Why Debb Lostby David Bloomberg -- 07/10/2002
In that light, let's take a look at the first person to be voted out of the tribe on Survivor II: Debb Eaton.
My first suggestion was that you have to start making alliances and cementing relationships from the very beginning. The only evidence we saw of Debb working toward this goal was her discussion with Rodger about Jeff's illness. We don't know what else might have gone on, but considering that Rodger ended up voting against Debb rather than Jeff, it's safe to say that her alliance-building skills were not up to the challenge. As I noted in my earlier article, it's tough to know who you can trust after just a couple days, but if you take too long to figure it out, you won't be around.
Debb would also have done well to listen to Sue, the contestant from the first series to whom Debb had often been compared. In one of her many interviews – this one with "E! Online," Sue said the best preparation is to "read lots of books on game-playing, civil wars, the fall of the Roman Empire--don't waste a lot of time on survival books." Yet all we heard from Debb was about how she'd read survival books and how the book said to do this or that to start a fire. We saw how far that got her.
Although I noted that forming an alliance was of paramount importance, you also need to make sure not to scheme and plot so much that everybody knows you're up to something. Debb had claimed that Jeff wanted to leave, and that information – apparently untrue – made its way back to Jeff. Maybe Jeff had indeed said something that made Debb feel this to be true, but the appearance was that Debb was lying in order to plot Jeff's downfall. It backfired.
One place where my advice did not seem to take hold in this case was in the voting pattern. I had suggested that the first to go should be those who are weak and hamper the tribe's ability to win challenges. Debb was pretty strong and had done well, from what we saw, in the challenge (contrast this with Rodger, for example, who got his foot stuck). Michael had indicated that he might vote for Rodger because of his age, but ended up going with Debb instead. It seems that her bossiness and ill treatment of the others, plus the fact that no one person really screwed up the race for them (such as the way Sonja had in the first Survivor) was enough to make them decide to vote against personality rather than physical ability. In this case, it might be said that her personality caused the team to be weaker overall, and that was why she was voted out. Also, Rodger had some useful skills in building, which could still come in handy. Debb's vocation was not nearly as important, unless Kucha captured and jailed some of the Ogakor folks. (Hmmm. Now that would be an interesting twist…)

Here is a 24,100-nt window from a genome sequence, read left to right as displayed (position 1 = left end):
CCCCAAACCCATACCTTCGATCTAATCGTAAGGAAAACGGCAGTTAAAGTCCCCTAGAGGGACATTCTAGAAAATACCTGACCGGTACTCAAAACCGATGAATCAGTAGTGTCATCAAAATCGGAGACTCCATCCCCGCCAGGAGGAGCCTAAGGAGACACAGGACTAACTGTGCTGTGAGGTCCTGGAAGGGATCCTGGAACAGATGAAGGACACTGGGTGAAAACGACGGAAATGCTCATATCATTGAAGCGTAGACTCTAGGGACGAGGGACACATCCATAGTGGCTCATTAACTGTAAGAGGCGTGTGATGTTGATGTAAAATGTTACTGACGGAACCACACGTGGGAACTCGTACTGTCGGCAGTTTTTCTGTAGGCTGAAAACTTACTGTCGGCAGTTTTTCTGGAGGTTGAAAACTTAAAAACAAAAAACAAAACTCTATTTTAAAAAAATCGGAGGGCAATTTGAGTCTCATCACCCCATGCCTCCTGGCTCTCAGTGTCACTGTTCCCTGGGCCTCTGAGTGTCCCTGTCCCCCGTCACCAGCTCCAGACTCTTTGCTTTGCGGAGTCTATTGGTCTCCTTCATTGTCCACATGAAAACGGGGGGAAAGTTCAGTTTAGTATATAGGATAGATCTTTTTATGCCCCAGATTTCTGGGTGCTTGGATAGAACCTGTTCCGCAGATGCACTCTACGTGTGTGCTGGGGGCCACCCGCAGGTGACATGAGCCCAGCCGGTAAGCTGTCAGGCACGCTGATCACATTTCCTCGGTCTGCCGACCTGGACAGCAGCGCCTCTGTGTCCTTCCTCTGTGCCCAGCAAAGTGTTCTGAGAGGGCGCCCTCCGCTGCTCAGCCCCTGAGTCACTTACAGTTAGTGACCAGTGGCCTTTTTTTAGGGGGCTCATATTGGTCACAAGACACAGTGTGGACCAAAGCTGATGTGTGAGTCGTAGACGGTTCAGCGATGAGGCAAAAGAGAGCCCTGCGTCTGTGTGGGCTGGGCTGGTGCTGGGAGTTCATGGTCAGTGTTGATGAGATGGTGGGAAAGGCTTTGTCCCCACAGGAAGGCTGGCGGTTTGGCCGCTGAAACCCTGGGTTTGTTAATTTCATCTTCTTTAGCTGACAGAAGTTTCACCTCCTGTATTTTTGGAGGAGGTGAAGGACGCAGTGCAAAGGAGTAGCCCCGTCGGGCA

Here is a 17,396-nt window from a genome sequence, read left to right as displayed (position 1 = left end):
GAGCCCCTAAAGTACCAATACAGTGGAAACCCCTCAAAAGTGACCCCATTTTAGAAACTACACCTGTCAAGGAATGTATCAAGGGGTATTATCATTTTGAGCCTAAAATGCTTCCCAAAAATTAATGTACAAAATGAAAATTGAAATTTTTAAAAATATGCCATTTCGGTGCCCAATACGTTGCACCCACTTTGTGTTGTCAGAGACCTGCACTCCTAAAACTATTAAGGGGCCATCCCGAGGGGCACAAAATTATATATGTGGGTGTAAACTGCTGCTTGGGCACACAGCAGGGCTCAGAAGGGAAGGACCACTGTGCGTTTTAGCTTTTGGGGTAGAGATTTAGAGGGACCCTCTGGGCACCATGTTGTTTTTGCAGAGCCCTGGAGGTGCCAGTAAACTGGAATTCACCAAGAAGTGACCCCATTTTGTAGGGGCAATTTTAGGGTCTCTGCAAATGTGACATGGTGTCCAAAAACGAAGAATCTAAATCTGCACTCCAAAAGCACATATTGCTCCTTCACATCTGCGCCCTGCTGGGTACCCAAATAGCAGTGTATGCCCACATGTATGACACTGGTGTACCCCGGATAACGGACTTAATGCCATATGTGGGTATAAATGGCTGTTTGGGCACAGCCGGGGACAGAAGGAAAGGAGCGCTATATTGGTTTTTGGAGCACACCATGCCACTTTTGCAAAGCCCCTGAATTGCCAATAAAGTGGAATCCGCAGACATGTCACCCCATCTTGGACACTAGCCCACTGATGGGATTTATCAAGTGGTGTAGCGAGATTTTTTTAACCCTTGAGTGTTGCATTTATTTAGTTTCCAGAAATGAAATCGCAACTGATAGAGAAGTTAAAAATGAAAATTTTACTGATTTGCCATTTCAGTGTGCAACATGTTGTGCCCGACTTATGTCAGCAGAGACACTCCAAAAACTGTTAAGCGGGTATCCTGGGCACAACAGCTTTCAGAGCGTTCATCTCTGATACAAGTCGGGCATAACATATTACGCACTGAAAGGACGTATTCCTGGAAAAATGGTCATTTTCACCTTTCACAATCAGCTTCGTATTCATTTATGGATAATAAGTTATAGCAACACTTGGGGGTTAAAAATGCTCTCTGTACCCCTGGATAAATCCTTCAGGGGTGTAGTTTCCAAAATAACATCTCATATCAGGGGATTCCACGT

One more piece of advice that applies here was my fifth suggestion: Pretend to be nice. Debb couldn't cut it in this area. From the very beginning, she was ordering them around like they were her prison charges. Rich got away with a few outbursts later on because of his game skills, but even he realized in the very first episode of the first series that his original plan of leading the group in his planned way wasn't cutting it. Debb never realized how the others must have looked at her, and even accused Michael of being the bossy one.
That, in the end, is probably why Debb lost. She tried to take control, but wasn't up to the task. She was no Rich Hatch when it came to scheming; she was no Sue when it came to being the tough woman; she wasn't even a Rudy when it came to being gruff. She failed to learn the lessons from the first series. And she paid by being the first person voted out of the Outback.
On the plus side for her, perhaps the media attention will be a little dampened when she weds her step-son. And maybe she'll get to be in a Reebok commercial later in the series.